Explosions aren't just for padding out Michael Bay movies. They are also crucial to the production of industrial materials, keeping medical supplies safe during shipping, and even to the future of treating heart disease.

Yesterday at the Etech Conference in San Jose, chemist Christa Hockensmith explained how she got interested explosion science, and what researchers at the cutting edge are doing to make exothermic reactions work for you.

Hockensmith runs the chemistry lab at New Mexico Tech's Energetic Materials Research and Testing Center (EMRTC), an enormous, outdoor facility in Socorro, NM, where researchers have the space to test massive explosions in relative safety. The innovations that come out of Hockensmith's chemistry research are all eventually turned into giant balls of fire and tremendous shockwaves in the mountains above her lab.

Often, explosion science starts with a specific question from a company or research lab. "Somebody will call me on the phone and say, 'Can you help me with this?'" Hockensmith said, then added with a laugh, "And of course if they have the money, we always do." Often companies will partner with EMRTC, sponsoring research that's relevant to products they create. Recently, a company came to Hockensmith asking whether she could create an "explosive-aided polymer." The company makes chemicals that are used in industrial manufacturing, but those chemicals must be encased in a protective polymer shell until the exact moment they are needed. So Hockensmith and her team created a way to set off a tiny, focused explosion that would crack the polymer shell at the instant that the chemical is added to the manufacturing process.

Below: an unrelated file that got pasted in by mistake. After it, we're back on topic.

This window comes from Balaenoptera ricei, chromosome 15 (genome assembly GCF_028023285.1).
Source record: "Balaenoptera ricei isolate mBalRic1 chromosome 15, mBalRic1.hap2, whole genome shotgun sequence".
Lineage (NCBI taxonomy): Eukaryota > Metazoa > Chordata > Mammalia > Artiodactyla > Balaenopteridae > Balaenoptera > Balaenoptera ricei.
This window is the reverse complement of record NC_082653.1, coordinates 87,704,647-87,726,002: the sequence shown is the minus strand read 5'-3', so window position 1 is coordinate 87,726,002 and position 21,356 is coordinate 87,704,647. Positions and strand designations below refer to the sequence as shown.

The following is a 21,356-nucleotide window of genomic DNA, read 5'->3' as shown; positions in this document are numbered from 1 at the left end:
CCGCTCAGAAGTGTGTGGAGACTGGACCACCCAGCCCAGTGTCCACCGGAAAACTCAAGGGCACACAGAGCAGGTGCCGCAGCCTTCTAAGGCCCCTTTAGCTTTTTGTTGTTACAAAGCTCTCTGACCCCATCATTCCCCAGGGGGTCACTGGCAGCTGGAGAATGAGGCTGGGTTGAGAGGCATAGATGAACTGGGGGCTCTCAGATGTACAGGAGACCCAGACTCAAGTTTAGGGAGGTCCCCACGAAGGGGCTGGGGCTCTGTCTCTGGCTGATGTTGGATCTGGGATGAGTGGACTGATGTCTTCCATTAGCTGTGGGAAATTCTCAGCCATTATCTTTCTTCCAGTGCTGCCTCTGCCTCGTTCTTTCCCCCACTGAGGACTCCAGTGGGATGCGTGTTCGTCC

They also created a similar kind of explosion for use in plastic containers for medical supplies. She explained:

Shipping containers for medical supplies are often plastic, and get deformed in the shipping process. So we put small explosive charge in them which creates enough inert gas to reshape the container. A filter protects the medical supplies from contamination, and the inert gas prevents leakage and loss of sterility.

And then there are the untested ideas that Hockensmith is just starting to think about, like how extremely tiny explosions at the molecular level might be used in medical research. She mused:

We make almost 200,000 industrial diamonds per year with explosions, so what why not work on tiny explosions that could destroy tumors, or unblock arteries? We could actually make them implosions, so that they wouldn't cause bleeding.

EMRTC, where Hockensmith works, is trying to get young people interested in the science of explosions, too. For the first time this year they'll be offering "Explosives Camp" for high schoolers interested in pursuing science and engineering topics related to explosions. Explosives Camp will run from June 21-28 this summer at New Mexico Tech. If you want more information, you can mail the camp directors.